Ignatius Loyola
in Making and remaking saints in nineteenth-century Britain
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Ignatius Loyola both attracted and repelled nineteenth-century observers. While on the one hand he stood for everything Protestants hated and feared about Catholicism – extreme asceticism, outré visions and slavish subordination to authority – on the other there was much to admire. The eccentric who licked beggars’ sores was also a tough-minded manly Christian; a spiritual general who, in founding the Society of Jesus in the sixteenth century, provided a potential blueprint for later leaders. Love him or loathe him, commentators found him impossible to ignore, especially in describing religious men of action: John Wesley, John Nelson Darby and William Booth were all referred to as ‘Protestant Loyolas’. This essay argues that the ambivalence surrounding Loyola bespeaks Protestant ambivalence about Catholic saints and their legends. Once one had disentangled facts from the fables, what was left? Were such figures made by divine agency, or were they the just quirky personalities, products of a particular time and place (in this case, Spain’s Golden Age)? Were they to be dismissed as madmen or praised for their self-denial and fortitude? While Loyola continued to appear in ‘traditional’ guise among Catholics, he also fascinated scholars keen to get to the bottom of what made charismatic religious leaders.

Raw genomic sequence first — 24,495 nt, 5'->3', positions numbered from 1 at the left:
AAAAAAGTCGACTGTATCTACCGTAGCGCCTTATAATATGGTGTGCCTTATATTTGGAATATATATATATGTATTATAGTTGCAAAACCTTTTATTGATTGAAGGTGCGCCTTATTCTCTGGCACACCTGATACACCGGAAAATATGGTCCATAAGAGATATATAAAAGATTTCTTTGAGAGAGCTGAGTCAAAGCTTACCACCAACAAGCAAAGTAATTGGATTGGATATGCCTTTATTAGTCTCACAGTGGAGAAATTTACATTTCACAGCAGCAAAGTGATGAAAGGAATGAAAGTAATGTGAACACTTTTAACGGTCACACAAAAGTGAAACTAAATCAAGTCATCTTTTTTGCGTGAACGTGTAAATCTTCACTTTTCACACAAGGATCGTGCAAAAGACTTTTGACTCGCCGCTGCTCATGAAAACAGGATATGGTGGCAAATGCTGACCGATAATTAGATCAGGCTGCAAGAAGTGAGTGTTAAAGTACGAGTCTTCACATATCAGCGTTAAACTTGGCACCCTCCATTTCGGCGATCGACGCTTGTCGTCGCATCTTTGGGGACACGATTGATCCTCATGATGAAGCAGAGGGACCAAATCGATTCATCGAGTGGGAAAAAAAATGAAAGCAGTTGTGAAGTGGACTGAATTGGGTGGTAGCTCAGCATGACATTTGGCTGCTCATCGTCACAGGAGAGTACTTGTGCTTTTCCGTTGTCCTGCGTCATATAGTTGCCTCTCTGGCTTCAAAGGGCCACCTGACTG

Editor: Gareth Atkins


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